The silence and bright lights surrounded my life for three years;it was fearful. I’ve never felt death walk around within dull walls until I stepped foot into what felt like a dream, a dream that felt endless.
I remember binge watching Grey’s Anatomy and witnessing a surgeon perform brain surgery for the first time. Most of the time everything works out perfectly, but there are those difficult surgeries that turn out devastating and the hardest part is telling their family the bad news. My brother was eight when he was diagnosed with brain cancer and my family definitely did not know how to handle anything at first.
Every three minutes a child is diagnosed with cancer. I remember asking “how did he get it?” Yeah. I know. What a rhetorical question to ask, but I’ve always been a curious person. Childhood cancer is the leading cause of death among children in the United States, so I thought I was going to lose him forever.
How do you prepare yourself for the worst news ever? You don’t, you learn to cope. Everything, and I mean everything, drastically changes. Denial becomes a big factor in trying to cope, but staying in denial gets you NOWHERE. I was embarrassed. Angry. Worried. Hospital visits are the worst. I just hated the way they made my stomach churn like an endless whirlpool. It’s common to have Nosocomephobia, especially from horrible and terrifying past experience. Arguments and noise fill your everyday life. Money becomes a huge problem predominantly because of our low income. You need to be ready to hurt and ache. For the most part you feel numb and clueless. Your life is welcomed with arms and quickly ends in a goodbye. I couldn’t have imagined how my brother felt. One thing that does change that you would least expect is your loved one. The physical changes are heartbreaking, from losing weight to burn marks from radiation. My brother was not my brother anymore. How can I say that? Well, Cancer changes you!!
You learn to attend events in which they support and help fundraise. I was in eighth grade when I made the decision to cut my hair for St. Baldrick’s foundation. I cried. A lot. As time went by I grew more aware of what was actually occuring and realized something important—bravery. Bravery comes in all shapes and forms, so it’s amazing what hope and faith can do. Remission is the best fucking part. Complete remission is like death for cancer, it’s gone.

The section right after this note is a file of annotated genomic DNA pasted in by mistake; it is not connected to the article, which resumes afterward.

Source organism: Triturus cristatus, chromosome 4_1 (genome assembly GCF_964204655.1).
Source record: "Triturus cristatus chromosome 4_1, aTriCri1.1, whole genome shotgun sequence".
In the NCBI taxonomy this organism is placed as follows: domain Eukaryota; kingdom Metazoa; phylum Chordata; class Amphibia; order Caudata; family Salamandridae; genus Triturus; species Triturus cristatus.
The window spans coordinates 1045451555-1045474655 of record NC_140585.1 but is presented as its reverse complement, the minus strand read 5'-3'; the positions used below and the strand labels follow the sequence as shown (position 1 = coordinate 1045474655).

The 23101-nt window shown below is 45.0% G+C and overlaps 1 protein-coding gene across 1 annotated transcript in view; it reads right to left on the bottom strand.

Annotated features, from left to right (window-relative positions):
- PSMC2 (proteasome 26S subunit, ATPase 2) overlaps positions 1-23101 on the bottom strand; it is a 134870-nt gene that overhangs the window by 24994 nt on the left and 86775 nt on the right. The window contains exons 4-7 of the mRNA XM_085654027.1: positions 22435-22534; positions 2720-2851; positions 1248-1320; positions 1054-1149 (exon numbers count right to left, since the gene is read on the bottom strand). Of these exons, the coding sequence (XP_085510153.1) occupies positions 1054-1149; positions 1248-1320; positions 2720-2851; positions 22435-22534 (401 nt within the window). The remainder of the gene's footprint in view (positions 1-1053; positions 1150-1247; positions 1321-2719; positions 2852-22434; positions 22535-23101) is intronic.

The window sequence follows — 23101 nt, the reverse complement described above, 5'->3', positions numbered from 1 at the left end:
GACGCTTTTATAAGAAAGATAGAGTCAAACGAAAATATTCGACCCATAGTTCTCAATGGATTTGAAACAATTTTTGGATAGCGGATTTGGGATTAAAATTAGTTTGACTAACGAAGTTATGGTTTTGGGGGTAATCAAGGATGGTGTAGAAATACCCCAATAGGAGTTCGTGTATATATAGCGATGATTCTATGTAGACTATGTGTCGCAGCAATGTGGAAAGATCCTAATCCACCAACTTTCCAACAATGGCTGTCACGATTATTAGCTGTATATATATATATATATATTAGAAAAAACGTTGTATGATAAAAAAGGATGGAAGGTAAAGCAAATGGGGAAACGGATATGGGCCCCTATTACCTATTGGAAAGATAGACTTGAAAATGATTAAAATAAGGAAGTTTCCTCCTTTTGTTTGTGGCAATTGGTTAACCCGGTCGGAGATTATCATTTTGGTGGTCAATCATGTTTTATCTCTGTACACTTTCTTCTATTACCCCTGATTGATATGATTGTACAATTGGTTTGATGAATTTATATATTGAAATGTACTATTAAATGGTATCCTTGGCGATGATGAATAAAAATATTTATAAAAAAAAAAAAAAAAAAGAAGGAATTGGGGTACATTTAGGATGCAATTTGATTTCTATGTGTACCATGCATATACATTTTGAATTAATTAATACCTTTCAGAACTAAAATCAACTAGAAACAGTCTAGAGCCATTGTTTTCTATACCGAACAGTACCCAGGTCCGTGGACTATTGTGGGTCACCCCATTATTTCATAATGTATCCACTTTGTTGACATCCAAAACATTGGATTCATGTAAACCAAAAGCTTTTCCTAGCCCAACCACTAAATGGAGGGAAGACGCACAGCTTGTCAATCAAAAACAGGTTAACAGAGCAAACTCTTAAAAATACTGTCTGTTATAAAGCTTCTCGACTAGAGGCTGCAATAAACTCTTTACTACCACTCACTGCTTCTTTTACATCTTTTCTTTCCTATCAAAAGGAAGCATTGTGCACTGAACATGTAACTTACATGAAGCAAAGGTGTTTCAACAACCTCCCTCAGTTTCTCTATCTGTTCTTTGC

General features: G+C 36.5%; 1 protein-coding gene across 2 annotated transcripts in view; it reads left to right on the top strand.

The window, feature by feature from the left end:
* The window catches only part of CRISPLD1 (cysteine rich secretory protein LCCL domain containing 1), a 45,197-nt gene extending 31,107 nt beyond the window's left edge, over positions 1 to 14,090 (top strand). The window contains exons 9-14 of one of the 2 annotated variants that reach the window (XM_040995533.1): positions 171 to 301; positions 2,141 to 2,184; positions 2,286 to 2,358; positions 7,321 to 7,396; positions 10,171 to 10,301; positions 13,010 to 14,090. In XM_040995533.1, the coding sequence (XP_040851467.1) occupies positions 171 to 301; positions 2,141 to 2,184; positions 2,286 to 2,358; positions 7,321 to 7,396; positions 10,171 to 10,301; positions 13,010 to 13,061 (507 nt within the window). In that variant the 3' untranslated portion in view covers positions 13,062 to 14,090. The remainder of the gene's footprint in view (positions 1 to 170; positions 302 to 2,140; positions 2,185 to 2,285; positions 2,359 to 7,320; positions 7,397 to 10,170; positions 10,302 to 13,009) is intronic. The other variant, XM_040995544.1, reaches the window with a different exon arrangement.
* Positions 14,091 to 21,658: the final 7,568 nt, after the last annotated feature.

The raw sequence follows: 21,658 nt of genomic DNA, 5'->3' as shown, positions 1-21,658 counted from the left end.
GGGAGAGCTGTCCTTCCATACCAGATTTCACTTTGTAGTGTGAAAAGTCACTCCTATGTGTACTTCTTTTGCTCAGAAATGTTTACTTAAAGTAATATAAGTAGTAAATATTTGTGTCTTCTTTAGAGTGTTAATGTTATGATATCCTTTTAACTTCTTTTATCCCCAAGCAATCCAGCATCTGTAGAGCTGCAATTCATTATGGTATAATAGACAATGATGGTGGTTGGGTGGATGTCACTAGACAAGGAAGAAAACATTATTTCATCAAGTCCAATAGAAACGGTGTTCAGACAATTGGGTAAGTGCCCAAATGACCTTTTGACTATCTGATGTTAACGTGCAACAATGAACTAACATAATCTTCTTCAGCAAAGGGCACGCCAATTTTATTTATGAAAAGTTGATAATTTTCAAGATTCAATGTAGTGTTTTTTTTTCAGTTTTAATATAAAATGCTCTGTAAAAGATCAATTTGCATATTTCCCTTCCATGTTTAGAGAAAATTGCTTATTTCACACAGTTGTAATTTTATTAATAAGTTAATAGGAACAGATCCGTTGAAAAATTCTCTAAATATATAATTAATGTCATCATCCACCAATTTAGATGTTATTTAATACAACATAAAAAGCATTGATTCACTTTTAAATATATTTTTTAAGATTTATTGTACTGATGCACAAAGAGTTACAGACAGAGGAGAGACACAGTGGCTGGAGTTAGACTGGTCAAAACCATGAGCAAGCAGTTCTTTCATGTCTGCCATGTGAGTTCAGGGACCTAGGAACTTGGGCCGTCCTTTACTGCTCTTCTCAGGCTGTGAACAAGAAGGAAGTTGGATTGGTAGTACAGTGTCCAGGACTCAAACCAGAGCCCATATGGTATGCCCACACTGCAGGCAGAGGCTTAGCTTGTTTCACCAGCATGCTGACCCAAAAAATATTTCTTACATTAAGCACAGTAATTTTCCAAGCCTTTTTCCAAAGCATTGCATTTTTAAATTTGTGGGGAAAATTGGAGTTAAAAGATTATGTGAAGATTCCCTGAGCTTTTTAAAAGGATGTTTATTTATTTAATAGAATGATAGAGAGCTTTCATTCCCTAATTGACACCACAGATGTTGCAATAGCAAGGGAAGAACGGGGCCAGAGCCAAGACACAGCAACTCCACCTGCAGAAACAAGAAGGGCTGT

Despite the statistics of possible death, my brother was strong and kicked cancers ass. So, carry a diary around and be ready to face this endless dream because cancer will be around for a while. But, stay strong and have a great support system to guide you. Don’t let cancer ruin you or your family. Also, cancer t-shirts become prized possessions. They were my practice attire during every volleyball season. I felt proud.
i like how you really added so much detail to your piece. It was really helpful for the reader to understand where u came from. Many people would just explain how the situation is but i know you really felt hurt becasause of how you really focused on how you felt and how it wasnt easy goung through it. under those circumstances i know it was gonna be haard for you but everything turned out okay at the end.
Your post was something I liked quite a bit. It was interesting how you intertwined your life with a topic that people can learn more about. I have been fortunate enough to not have cancer affect my family. Your post helped me to understand a little better what it feels like to have something like cancer affect your life. What would you say to people who are going through a simular situation to you? Here is a link that maybe you can share with other people to help them cope with the emotional side of dealing with cancer, https://www.mayoclinic.org/diseases-conditions/cancer/in-depth/cancer-survivor/art-20047129 .
I like how they shared personal things about their problems.
I thought that your braveness was interesting in your post. I agree when you talk about your own personal life and thoughts into a post to be shared with us.